To keep myself sharp and field-ready during the two busiest birding seasons of the year, spring and fall, I visit a trail network in the west end of Ottawa called Shirleys Bay Waterfront Trail: NCC Greenbelt Trail 10. As a gym is to a weightlifter, NCC Greenbelt Trail 10 is to this birder; it is where I bird to strengthen and sharpen my birding skill set. It is also along these trails that I have seen and heard many beautiful things. For example, a cold front swept over eastern ON overnight from 26-27 August 2015. On 27 August, I was up at 3:00 AM, standing outside and listening to birds streaming overhead my house in Barrhaven. There I stood, smiling from ear to ear, enthralled in my own little world. Later that morning, I drove to the trail, arriving at approximately 5:30 AM and for the next 30 minutes, stood and watched as hundreds of warblers, Veeries and Rose-breasted Grosbeaks streamed past. The moon was taking its final bow of the night, as a warm glow arose from the horizon to the east. These birds were the last of the night-fliers, many of which subsequently provided examples of their nocturnal call notes from the trees nearby. By the time the sun rose, the hustle and bustle of a busy night were through, and silence had fallen over the forest.
To master the identification of Empidonax flycatchers, one must first have a solid grasp on the subtle differences in proportions, and subtle variations in colour between the species, and one must also train their eye to examine wing detail critically. The process of this challenging undertaking strains and trains one’s birding brain, prompting skill improvement. Field birding “muscle” (acuity) increases in response to repeated bouts of strain from managing “weight” (stress), and regularly scheduled birding “workouts” prompts improvement of one’s skill level. As an example, this past fall, for just over two weeks (from the third week of August to the end of the first week of September), I focused my attention on the field identification of Empidonax flycatchers. This focused study trained my eye to perceive and immediately classify minute details, but more importantly, it brought my birding sense to new heights. Birding sense in this case meaning, knowing when to rely on identifications based on detail, or identifications based on GISS (General Impression of Size and Shape). By the end of the second week of focused study, it seems to me that my mind had adapted to merging the two styles to form a “complete picture” in my search image. I was now prepared for what would be the most formidable of my self-imposed field challenges: the identification of fleeting views of little brown jobs…the sparrows.
Photo: Somewhere in there, a Least Flycatcher is just waking up. At this location, the sun would slowly cast from one side to another, energizing all flying insects in its path. As the insects became active, so too did the flycatchers. One morning, at the crack of dawn, my dog wandered a bit too close to this, my favourite spot, and four Least Flycatchers stirred from cover, glancing right and glancing left; a bundle of Least’s! I stood with one hand on my camera….mouth ajar…frozen in a catatonic state of birding bliss.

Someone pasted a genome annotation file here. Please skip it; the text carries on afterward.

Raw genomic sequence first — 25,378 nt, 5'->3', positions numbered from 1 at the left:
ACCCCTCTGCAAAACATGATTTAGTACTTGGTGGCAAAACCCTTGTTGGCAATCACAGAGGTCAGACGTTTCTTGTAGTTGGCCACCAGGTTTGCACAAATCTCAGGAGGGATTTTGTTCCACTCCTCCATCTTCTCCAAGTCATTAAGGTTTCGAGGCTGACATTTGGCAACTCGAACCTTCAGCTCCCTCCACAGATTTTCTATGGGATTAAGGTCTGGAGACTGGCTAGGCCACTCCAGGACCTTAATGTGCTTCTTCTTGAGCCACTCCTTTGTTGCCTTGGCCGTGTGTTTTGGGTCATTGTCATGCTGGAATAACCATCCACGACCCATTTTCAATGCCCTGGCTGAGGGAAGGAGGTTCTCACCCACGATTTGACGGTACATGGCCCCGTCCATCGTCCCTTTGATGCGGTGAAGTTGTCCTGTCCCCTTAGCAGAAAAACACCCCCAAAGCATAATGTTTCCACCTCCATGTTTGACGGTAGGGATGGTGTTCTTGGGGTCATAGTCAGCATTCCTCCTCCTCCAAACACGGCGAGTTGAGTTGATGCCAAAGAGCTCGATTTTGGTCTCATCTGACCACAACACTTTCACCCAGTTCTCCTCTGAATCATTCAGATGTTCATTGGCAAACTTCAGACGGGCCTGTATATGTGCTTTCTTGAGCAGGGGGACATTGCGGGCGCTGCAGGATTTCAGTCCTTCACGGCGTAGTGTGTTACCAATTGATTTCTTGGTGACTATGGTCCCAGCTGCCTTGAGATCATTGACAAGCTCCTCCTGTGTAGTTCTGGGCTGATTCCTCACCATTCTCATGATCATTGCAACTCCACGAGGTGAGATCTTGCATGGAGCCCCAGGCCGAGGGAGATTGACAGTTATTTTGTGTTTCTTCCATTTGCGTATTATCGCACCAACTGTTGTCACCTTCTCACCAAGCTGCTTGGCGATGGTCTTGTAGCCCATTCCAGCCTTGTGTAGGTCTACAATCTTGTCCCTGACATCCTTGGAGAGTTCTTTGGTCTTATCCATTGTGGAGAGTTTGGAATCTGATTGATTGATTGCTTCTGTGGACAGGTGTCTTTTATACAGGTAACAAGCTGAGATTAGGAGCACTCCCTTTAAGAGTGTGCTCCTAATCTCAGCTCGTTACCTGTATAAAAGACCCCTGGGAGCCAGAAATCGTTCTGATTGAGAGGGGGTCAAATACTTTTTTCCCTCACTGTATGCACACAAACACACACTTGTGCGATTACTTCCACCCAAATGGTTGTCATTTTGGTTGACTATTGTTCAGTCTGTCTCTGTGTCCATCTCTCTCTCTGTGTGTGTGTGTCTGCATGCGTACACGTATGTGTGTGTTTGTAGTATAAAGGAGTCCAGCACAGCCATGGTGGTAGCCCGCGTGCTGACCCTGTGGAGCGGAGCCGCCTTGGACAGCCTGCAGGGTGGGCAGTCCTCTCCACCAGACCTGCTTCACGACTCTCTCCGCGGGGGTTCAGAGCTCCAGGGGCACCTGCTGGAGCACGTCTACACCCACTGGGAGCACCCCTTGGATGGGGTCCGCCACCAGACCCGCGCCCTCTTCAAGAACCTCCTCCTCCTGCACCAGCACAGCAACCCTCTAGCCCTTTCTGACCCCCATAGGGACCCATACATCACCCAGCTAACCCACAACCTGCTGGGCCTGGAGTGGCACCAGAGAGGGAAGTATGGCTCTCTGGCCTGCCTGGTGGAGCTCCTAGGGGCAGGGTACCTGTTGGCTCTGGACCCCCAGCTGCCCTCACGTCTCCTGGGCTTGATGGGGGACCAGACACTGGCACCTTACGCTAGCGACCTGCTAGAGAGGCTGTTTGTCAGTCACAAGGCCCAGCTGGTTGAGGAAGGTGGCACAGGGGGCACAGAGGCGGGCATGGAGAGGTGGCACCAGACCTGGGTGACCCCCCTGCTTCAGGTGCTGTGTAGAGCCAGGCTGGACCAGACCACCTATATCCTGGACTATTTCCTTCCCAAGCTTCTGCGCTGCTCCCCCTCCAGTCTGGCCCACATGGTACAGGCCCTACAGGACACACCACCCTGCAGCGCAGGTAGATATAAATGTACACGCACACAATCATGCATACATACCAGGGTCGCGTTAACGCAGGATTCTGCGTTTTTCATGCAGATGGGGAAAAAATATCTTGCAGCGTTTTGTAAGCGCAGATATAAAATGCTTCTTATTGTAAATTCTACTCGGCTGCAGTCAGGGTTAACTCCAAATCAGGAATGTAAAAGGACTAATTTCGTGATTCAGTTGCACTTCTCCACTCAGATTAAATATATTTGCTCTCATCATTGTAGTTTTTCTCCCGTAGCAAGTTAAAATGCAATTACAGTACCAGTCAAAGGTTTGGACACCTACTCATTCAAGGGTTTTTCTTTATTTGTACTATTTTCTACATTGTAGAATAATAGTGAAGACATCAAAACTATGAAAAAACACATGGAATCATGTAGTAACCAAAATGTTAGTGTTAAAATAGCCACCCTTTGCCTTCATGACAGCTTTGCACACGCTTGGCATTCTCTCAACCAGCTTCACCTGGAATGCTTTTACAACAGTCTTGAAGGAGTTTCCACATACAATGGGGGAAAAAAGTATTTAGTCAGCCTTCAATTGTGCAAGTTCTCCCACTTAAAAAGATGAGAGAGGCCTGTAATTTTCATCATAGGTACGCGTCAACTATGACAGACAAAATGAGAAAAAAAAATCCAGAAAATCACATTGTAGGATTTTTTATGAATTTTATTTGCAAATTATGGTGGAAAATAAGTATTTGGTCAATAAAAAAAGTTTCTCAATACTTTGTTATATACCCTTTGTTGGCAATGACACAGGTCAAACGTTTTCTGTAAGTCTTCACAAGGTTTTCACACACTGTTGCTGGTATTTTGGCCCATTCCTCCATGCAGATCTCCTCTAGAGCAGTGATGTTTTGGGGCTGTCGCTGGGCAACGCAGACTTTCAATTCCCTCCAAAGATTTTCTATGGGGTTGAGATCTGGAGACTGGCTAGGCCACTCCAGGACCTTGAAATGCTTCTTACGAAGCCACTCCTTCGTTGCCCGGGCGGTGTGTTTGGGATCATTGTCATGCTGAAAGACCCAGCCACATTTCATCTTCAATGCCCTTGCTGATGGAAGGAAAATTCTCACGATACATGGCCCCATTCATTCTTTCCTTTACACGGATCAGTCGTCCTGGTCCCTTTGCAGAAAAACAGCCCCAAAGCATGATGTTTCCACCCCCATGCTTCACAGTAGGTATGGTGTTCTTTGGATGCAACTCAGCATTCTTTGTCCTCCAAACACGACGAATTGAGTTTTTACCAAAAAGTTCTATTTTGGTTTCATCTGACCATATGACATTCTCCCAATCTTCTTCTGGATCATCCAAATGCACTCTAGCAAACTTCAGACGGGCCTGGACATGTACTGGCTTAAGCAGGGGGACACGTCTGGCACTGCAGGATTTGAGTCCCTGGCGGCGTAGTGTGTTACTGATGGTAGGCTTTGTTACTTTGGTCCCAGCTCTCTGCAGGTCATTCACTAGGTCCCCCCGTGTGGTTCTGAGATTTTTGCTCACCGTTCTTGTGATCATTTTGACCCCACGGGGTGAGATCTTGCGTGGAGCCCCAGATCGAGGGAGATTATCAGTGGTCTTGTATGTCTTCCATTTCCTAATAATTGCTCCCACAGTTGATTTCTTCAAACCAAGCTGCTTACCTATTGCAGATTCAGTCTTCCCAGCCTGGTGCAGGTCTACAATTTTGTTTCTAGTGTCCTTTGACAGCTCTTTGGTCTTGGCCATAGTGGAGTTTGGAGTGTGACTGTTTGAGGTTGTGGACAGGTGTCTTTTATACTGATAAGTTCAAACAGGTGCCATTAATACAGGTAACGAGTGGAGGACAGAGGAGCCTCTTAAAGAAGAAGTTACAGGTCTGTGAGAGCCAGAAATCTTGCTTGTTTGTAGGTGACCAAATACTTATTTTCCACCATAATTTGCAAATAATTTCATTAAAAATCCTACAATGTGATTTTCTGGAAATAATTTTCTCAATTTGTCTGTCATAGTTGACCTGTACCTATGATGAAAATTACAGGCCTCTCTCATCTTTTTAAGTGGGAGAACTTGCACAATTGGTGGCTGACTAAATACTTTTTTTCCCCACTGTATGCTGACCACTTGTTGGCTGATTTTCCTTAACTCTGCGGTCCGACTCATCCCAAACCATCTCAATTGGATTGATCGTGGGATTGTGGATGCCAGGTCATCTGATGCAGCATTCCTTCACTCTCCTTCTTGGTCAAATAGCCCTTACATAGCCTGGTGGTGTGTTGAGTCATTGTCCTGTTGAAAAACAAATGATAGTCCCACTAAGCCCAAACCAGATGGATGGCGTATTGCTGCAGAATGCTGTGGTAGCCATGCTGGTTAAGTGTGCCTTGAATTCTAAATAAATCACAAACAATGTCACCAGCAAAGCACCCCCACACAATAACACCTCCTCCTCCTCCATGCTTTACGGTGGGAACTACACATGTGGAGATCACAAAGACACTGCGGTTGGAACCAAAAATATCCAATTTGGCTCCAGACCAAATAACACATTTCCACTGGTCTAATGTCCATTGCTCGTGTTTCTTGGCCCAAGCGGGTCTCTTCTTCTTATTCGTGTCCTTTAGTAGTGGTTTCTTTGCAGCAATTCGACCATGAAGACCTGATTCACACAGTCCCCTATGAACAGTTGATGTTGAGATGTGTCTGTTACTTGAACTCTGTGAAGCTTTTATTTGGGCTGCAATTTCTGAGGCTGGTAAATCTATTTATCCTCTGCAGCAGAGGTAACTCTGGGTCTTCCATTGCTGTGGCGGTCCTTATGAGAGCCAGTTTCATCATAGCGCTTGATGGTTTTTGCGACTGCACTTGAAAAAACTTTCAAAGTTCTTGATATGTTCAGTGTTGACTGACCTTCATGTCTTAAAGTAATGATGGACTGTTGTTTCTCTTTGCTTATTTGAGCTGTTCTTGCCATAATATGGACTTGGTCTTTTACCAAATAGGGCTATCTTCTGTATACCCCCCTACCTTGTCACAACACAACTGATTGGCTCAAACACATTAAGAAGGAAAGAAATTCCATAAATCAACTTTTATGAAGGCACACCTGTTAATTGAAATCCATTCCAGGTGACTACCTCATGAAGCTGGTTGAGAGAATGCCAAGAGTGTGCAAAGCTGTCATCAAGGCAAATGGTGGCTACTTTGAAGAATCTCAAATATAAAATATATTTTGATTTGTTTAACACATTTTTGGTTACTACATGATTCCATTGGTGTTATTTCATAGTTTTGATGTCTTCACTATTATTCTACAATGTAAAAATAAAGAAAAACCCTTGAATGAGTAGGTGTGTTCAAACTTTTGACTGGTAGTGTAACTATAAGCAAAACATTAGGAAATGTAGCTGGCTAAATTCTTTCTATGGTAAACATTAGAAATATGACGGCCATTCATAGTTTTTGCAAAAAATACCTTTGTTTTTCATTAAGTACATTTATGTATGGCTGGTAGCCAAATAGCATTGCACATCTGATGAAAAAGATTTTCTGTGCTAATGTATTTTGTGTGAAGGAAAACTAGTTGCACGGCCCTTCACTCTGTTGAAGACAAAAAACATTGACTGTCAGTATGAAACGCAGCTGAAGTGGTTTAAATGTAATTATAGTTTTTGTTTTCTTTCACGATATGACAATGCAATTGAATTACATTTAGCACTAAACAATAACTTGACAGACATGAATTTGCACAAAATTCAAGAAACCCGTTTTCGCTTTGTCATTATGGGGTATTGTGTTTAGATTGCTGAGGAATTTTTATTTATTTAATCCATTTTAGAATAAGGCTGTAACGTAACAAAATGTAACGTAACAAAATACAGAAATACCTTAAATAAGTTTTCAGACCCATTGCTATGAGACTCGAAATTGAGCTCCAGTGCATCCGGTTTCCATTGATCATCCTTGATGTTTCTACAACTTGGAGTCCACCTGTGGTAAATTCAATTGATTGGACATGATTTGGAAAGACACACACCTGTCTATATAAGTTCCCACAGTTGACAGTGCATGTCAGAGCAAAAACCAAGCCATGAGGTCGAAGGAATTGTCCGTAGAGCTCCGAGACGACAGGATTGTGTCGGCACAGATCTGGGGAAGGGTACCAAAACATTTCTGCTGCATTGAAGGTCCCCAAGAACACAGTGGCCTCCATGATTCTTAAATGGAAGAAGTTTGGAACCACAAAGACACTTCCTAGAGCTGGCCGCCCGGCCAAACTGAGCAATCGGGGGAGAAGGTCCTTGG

On 12 September, while making my rounds along the trails at NCC Greenbelt Trail 10, I encountered a Clay-colored Sparrow eating seed with Chipping and White-throated Sparrows. I took a bunch of photos then went home and began to ponder about the migration of Spizella sparrows. I considered how Clay-colored seemed to “vanish” once they stopped singing, seemingly similar to that of Indigo Buntings. But, surely these birds were somewhere and surely they were, in some birding areas, commonly encountered during fall migration. But where? Turns out someplace near Stittsville, which I went on to name as the “Goulbourn Sparrow Field.” This sparrow field is a narrow hydro corridor filled with prime habitat (weedy veg’) and is a small enough strip of habitat to facilitate painstaking coverage! For the next two weeks, I relished the immense challenge of identifying sparrows deep in the tangles. A further skill-set was emerging; an immediate, sure sense for whether an ID should be accepted or let go. Letting ID’s go was an inevitable part of this particular birding journey; views were often short, and birds were sometimes just too deep in the tangles to be sure of their ID. My first few field sessions at the sparrow field left me hungry to improve my ID rate per birds seen, but this only slipped further and further downhill as more and more little brown bodies gathered and zipped about in the narrow corridor. This was, in fact, an excellent lesson, too. I was inherently honest with my effort, and I learned to stay relaxed and not force ID’s; it taught me to remain relaxed amidst a chaotic situation…quite literally, a firework spray of Spizella sparrows with every step!
Photo: Occasionally, the rewards were great at the sparrow field. Take for example this fine, point-blank view of a Clay-colored Sparrow in basic (fall/winter) plumage. Basic birds often show the lovely buffy blush throughout the head and chest that this bird shows. A fall Clay-colored Sparrow is the utter epitome of “subtle beauty.”
Once a skill-set, always a skill-set
Here I sit, in the dead of winter possessing dormant states of the skill-sets I worked so hard to achieve in the fall. I will stir them and energize them when the time is right, but for now, they sleep. Remember, it’s much more difficult to break through and achieve a higher level of skill then it is to re-gain Old Form after the off-season. Treat yourself to some “birding boot camp” this year and enjoy your higher skill-set afterwards; undoubtedly, you will reap the many rewards long after the hard work is accomplished!